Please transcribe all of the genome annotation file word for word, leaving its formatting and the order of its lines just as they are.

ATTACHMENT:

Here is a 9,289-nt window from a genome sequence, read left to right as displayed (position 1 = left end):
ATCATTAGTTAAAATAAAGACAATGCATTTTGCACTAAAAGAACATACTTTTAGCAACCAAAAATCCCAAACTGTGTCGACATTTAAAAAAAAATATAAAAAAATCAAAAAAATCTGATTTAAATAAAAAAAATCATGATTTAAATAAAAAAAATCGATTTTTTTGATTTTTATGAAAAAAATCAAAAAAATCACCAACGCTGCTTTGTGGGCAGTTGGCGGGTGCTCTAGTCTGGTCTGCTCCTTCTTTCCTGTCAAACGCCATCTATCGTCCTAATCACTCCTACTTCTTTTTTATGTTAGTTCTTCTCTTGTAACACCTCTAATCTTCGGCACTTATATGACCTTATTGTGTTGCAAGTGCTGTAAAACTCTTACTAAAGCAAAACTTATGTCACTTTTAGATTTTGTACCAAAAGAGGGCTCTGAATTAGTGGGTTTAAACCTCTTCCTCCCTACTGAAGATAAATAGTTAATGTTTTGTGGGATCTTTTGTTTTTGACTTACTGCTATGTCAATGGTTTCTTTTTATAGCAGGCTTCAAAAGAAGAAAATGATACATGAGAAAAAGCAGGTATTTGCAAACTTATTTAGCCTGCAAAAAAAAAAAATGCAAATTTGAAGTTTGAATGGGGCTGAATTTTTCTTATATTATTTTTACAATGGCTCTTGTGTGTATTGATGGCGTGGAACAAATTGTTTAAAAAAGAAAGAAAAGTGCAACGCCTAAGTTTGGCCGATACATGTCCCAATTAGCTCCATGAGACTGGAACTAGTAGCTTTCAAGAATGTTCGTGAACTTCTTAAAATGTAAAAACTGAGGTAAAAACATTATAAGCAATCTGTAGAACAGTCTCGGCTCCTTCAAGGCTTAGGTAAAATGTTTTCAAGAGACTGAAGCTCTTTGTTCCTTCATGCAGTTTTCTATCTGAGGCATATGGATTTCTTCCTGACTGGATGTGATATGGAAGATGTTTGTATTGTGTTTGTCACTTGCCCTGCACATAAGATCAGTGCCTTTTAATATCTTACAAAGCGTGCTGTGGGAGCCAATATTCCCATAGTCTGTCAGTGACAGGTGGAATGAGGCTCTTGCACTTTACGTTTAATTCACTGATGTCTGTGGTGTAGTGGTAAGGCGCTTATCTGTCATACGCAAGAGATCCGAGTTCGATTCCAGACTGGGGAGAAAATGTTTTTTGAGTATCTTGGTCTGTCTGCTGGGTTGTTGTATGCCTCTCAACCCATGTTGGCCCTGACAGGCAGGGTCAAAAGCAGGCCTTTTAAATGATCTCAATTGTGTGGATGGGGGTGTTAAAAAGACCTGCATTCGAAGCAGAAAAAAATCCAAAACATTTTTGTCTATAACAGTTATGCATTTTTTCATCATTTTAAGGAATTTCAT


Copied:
Here is a 9,289-nt window from a genome sequence, read left to right as displayed (position 1 = left end):
ATCATTAGTTAAAATAAAGACAATGCATTTTGCACTAAAAGAACATACTTTTAGCAACCAAAAATCCCAAACTGTGTCGACATTTAAAAAAAAATATAAAAAAATCAAAAAAATCTGATTTAAATAAAAAAAATCATGATTTAAATAAAAAAAATCGATTTTTTTGATTTTTATGAAAAAAATCAAAAAAATCACCAACGCTGCTTTGTGGGCAGTTGGCGGGTGCTCTAGTCTGGTCTGCTCCTTCTTTCCTGTCAAACGCCATCTATCGTCCTAATCACTCCTACTTCTTTTTTATGTTAGTTCTTCTCTTGTAACACCTCTAATCTTCGGCACTTATATGACCTTATTGTGTTGCAAGTGCTGTAAAACTCTTACTAAAGCAAAACTTATGTCACTTTTAGATTTTGTACCAAAAGAGGGCTCTGAATTAGTGGGTTTAAACCTCTTCCTCCCTACTGAAGATAAATAGTTAATGTTTTGTGGGATCTTTTGTTTTTGACTTACTGCTATGTCAATGGTTTCTTTTTATAGCAGGCTTCAAAAGAAGAAAATGATACATGAGAAAAAGCAGGTATTTGCAAACTTATTTAGCCTGCAAAAAAAAAAAATGCAAATTTGAAGTTTGAATGGGGCTGAATTTTTCTTATATTATTTTTACAATGGCTCTTGTGTGTATTGATGGCGTGGAACAAATTGTTTAAAAAAGAAAGAAAAGTGCAACGCCTAAGTTTGGCCGATACATGTCCCAATTAGCTCCATGAGACTGGAACTAGTAGCTTTCAAGAATGTTCGTGAACTTCTTAAAATGTAAAAACTGAGGTAAAAACATTATAAGCAATCTGTAGAACAGTCTCGGCTCCTTCAAGGCTTAGGTAAAATGTTTTCAAGAGACTGAAGCTCTTTGTTCCTTCATGCAGTTTTCTATCTGAGGCATATGGATTTCTTCCTGACTGGATGTGATATGGAAGATGTTTGTATTGTGTTTGTCACTTGCCCTGCACATAAGATCAGTGCCTTTTAATATCTTACAAAGCGTGCTGTGGGAGCCAATATTCCCATAGTCTGTCAGTGACAGGTGGAATGAGGCTCTTGCACTTTACGTTTAATTCACTGATGTCTGTGGTGTAGTGGTAAGGCGCTTATCTGTCATACGCAAGAGATCCGAGTTCGATTCCAGACTGGGGAGAAAATGTTTTTTGAGTATCTTGGTCTGTCTGCTGGGTTGTTGTATGCCTCTCAACCCATGTTGGCCCTGACAGGCAGGGTCAAAAGCAGGCCTTTTAAATGATCTCAATTGTGTGGATGGGGGTGTTAAAAAGACCTGCATTCGAAGCAGAAAAAAATCCAAAACATTTTTGTCTATAACAGTTATGCATTTTTTCATCATTTTAAGGAATTTCAT